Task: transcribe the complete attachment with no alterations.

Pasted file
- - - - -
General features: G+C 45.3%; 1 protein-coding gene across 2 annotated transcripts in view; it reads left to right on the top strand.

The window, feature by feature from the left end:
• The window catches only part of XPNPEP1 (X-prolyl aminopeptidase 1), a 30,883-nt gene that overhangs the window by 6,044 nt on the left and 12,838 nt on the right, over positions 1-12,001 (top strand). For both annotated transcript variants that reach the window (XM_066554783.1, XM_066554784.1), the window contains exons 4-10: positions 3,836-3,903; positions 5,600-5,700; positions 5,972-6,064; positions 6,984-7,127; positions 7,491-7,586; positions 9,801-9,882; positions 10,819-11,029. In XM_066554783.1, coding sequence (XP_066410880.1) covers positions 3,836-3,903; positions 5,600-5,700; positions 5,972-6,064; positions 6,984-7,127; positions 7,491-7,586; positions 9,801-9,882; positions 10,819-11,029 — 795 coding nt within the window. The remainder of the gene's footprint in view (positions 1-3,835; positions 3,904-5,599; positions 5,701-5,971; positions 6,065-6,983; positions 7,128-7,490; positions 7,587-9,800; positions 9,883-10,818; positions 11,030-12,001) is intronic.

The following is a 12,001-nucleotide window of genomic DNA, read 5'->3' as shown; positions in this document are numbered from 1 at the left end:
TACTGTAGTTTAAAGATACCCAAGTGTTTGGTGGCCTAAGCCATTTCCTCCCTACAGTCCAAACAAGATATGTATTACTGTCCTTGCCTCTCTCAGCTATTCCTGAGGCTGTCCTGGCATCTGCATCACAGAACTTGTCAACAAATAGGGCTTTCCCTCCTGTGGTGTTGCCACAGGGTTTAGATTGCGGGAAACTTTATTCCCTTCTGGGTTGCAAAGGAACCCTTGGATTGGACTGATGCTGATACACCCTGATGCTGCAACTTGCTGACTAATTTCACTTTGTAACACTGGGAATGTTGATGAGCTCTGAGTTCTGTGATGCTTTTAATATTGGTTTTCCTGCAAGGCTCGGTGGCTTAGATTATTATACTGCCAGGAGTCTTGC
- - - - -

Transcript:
General features: G+C 45.3%; 1 protein-coding gene across 2 annotated transcripts in view; it reads left to right on the top strand.

The window, feature by feature from the left end:
• The window catches only part of XPNPEP1 (X-prolyl aminopeptidase 1), a 30,883-nt gene that overhangs the window by 6,044 nt on the left and 12,838 nt on the right, over positions 1-12,001 (top strand). For both annotated transcript variants that reach the window (XM_066554783.1, XM_066554784.1), the window contains exons 4-10: positions 3,836-3,903; positions 5,600-5,700; positions 5,972-6,064; positions 6,984-7,127; positions 7,491-7,586; positions 9,801-9,882; positions 10,819-11,029. In XM_066554783.1, coding sequence (XP_066410880.1) covers positions 3,836-3,903; positions 5,600-5,700; positions 5,972-6,064; positions 6,984-7,127; positions 7,491-7,586; positions 9,801-9,882; positions 10,819-11,029 — 795 coding nt within the window. The remainder of the gene's footprint in view (positions 1-3,835; positions 3,904-5,599; positions 5,701-5,971; positions 6,065-6,983; positions 7,128-7,490; positions 7,587-9,800; positions 9,883-10,818; positions 11,030-12,001) is intronic.

The following is a 12,001-nucleotide window of genomic DNA, read 5'->3' as shown; positions in this document are numbered from 1 at the left end:
TACTGTAGTTTAAAGATACCCAAGTGTTTGGTGGCCTAAGCCATTTCCTCCCTACAGTCCAAACAAGATATGTATTACTGTCCTTGCCTCTCTCAGCTATTCCTGAGGCTGTCCTGGCATCTGCATCACAGAACTTGTCAACAAATAGGGCTTTCCCTCCTGTGGTGTTGCCACAGGGTTTAGATTGCGGGAAACTTTATTCCCTTCTGGGTTGCAAAGGAACCCTTGGATTGGACTGATGCTGATACACCCTGATGCTGCAACTTGCTGACTAATTTCACTTTGTAACACTGGGAATGTTGATGAGCTCTGAGTTCTGTGATGCTTTTAATATTGGTTTTCCTGCAAGGCTCGGTGGCTTAGATTATTATACTGCCAGGAGTCTTGC